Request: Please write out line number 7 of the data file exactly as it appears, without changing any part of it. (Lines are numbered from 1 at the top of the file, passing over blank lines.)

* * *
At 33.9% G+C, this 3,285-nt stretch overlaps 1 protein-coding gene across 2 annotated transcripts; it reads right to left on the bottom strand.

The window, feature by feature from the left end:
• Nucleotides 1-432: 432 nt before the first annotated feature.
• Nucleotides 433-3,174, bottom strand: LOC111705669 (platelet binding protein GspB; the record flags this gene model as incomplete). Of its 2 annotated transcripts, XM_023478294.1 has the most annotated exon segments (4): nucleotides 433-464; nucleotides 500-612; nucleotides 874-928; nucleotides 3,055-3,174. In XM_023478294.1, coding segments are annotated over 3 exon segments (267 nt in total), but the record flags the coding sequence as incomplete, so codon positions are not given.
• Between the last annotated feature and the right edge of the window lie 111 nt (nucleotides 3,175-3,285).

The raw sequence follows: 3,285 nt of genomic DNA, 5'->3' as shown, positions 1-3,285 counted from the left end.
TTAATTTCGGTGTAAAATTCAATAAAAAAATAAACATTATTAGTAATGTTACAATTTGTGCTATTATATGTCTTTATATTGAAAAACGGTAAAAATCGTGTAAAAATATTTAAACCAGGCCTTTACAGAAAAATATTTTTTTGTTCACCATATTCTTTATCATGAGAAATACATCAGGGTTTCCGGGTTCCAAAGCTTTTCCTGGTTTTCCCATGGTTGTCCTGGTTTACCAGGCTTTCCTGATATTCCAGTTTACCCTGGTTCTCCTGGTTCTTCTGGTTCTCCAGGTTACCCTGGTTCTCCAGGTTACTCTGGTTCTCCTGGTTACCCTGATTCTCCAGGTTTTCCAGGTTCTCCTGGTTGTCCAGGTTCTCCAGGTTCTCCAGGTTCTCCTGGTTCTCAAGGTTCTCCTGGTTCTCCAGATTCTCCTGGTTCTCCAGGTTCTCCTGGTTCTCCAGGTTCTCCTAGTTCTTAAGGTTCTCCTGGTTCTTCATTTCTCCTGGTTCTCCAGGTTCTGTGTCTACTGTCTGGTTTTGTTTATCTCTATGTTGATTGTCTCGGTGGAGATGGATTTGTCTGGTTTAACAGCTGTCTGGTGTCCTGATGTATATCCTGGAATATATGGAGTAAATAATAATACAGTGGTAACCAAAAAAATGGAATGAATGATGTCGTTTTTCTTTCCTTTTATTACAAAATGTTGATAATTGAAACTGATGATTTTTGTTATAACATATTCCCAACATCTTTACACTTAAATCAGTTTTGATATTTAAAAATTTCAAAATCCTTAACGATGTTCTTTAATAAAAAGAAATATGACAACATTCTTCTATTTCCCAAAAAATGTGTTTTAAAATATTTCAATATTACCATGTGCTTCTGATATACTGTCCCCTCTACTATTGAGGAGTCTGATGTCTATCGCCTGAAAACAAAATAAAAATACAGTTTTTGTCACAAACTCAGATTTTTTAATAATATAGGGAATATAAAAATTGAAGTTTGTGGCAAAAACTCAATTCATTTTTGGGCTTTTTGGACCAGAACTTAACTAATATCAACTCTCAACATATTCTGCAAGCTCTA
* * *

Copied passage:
TTAATTTCGGTGTAAAATTCAATAAAAAAATAAACATTATTAGTAATGTTACAATTTGTGCTATTATATGTCTTTATATTGAAAAACGGTAAAAATCGTGTAAAAATATTTAAACCAGGCCTTTACAGAAAAATATTTTTTTGTTCACCATATTCTTTATCATGAGAAATACATCAGGGTTTCCGGGTTCCAAAGCTTTTCCTGGTTTTCCCATGGTTGTCCTGGTTTACCAGGCTTTCCTGATATTCCAGTTTACCCTGGTTCTCCTGGTTCTTCTGGTTCTCCAGGTTACCCTGGTTCTCCAGGTTACTCTGGTTCTCCTGGTTACCCTGATTCTCCAGGTTTTCCAGGTTCTCCTGGTTGTCCAGGTTCTCCAGGTTCTCCAGGTTCTCCTGGTTCTCAAGGTTCTCCTGGTTCTCCAGATTCTCCTGGTTCTCCAGGTTCTCCTGGTTCTCCAGGTTCTCCTAGTTCTTAAGGTTCTCCTGGTTCTTCATTTCTCCTGGTTCTCCAGGTTCTGTGTCTACTGTCTGGTTTTGTTTATCTCTATGTTGATTGTCTCGGTGGAGATGGATTTGTCTGGTTTAACAGCTGTCTGGTGTCCTGATGTATATCCTGGAATATATGGAGTAAATAATAATACAGTGGTAACCAAAAAAATGGAATGAATGATGTCGTTTTTCTTTCCTTTTATTACAAAATGTTGATAATTGAAACTGATGATTTTTGTTATAACATATTCCCAACATCTTTACACTTAAATCAGTTTTGATATTTAAAAATTTCAAAATCCTTAACGATGTTCTTTAATAAAAAGAAATATGACAACATTCTTCTATTTCCCAAAAAATGTGTTTTAAAATATTTCAATATTACCATGTGCTTCTGATATACTGTCCCCTCTACTATTGAGGAGTCTGATGTCTATCGCCTGAAAACAAAATAAAAATACAGTTTTTGTCACAAACTCAGATTTTTTAATAATATAGGGAATATAAAAATTGAAGTTTGTGGCAAAAACTCAATTCATTTTTGGGCTTTTTGGACCAGAACTTAACTAATATCAACTCTCAACATATTCTGCAAGCTCTA